Consul (Ancient Rome)

Article

May 28, 2022

Consul (lat. consul) - the highest elective magistracy in ancient Rome of the era of the republic. The consuls of Ancient Rome had insignia - wands made of ivory.

History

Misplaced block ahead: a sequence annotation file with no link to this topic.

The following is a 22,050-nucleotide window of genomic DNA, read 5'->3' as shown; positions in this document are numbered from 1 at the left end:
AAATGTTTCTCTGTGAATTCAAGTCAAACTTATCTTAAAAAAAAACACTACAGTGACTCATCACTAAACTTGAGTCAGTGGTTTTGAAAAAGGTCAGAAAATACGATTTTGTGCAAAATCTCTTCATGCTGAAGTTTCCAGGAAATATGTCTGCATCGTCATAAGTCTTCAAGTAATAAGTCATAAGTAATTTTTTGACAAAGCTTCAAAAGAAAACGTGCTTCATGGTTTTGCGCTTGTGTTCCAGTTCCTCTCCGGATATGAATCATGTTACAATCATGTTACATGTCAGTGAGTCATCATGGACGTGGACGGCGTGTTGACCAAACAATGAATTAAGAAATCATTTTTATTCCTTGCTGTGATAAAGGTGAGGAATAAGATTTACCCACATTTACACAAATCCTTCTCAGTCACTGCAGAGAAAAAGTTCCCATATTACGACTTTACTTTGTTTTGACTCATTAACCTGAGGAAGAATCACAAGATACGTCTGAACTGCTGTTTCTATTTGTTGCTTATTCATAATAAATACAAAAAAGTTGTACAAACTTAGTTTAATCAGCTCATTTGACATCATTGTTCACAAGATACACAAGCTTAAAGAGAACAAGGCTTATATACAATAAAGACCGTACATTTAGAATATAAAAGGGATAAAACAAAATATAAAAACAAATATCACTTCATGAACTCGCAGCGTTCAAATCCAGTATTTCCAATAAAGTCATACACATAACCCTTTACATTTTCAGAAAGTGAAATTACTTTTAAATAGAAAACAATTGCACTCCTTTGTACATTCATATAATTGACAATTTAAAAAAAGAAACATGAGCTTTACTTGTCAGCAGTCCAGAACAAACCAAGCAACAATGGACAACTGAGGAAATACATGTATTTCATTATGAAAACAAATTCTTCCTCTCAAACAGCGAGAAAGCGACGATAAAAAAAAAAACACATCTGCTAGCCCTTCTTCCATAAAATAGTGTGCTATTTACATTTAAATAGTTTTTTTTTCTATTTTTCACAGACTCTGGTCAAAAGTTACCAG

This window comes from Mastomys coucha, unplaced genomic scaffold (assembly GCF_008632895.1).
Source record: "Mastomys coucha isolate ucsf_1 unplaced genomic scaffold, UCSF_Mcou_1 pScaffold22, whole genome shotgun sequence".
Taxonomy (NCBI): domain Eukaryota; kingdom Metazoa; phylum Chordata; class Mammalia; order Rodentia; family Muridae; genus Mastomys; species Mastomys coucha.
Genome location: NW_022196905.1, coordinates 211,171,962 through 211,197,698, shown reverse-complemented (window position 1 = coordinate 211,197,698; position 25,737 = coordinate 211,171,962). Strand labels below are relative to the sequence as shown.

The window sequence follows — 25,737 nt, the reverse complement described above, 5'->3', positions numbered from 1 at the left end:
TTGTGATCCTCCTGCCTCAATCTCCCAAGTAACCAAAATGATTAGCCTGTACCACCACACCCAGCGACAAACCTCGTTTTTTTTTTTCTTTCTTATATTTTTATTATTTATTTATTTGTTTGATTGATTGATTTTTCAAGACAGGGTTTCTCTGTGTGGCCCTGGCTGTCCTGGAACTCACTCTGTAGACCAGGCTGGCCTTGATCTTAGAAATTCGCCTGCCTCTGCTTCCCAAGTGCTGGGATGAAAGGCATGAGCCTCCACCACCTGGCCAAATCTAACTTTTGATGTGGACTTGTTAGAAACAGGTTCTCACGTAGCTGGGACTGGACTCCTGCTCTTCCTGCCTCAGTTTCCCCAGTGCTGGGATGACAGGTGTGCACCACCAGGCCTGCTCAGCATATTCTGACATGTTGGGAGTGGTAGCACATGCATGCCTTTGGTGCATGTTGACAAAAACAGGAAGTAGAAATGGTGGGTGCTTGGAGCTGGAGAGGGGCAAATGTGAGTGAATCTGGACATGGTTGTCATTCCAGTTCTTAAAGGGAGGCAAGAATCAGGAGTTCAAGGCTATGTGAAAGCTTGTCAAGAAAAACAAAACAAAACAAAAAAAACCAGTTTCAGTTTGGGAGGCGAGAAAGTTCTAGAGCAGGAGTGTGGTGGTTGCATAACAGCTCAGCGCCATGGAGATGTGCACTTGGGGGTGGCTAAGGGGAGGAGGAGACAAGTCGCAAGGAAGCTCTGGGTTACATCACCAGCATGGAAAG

The etymology and meaning of the later prevailing term consules are debatable. In antiquity, it was translated as “taking care” of the homeland, citizens, state, or “interrogating” the people and the senate, and in modern times, various historians of antiquity translated differently: Barthold Niebuhr - “being together”, Theodor Mommsen - “dancing together”, Ernst Herzog - "going together", Wilhelm Soltau - "sitting together", that is, comrades (collegae). The position of the consul was collegiate, that is, there were two consuls at once, from 509 BC. e. they were elected by the Senate for one year in centuriate comitia. The College of Two Consuls was established, according to ancient tradition, after the exile of Tsar Tarquinius the Proud. The position was abolished in 705, 229 years after the fall of Rome. According to Roman traditional history, the consuls were at first chosen only from among the patricians, but as a result of the struggle between the plebeians and the patricians from 367 B.C. e. one of the consuls began to be elected from the plebeians (the first such person was Lucius Sextius). However, modern historians question this, pointing out that about 30% of the consuls who ruled before Lucius had not patrician, but plebeian names. From 222 to 153 BC. e. Consuls took office on the Ides of March, that is, March 15th. Later, the consular year began to begin on January 1. The consuls had the highest civil and military power, recruited and headed the legions, convened the senate and comitia, presided over them, appointed dictators, performed auspices, and so on. In extraordinary circumstances, the senate gave the consuls unlimited powers. The right to conduct trials in civil cases from 367 BC. e. passed to the junior colleagues of the consuls - praetors. The assistants to the consuls were the quaestors. The insignia of the consul were a toga with a wide purple border, a curule chair (lat. Sella curulis) inlaid with ivory, and an accompaniment of 12 lictors with fascia, in which axes were inserted outside the city limits. In the Roman system of chronology, years were designated by the names of consuls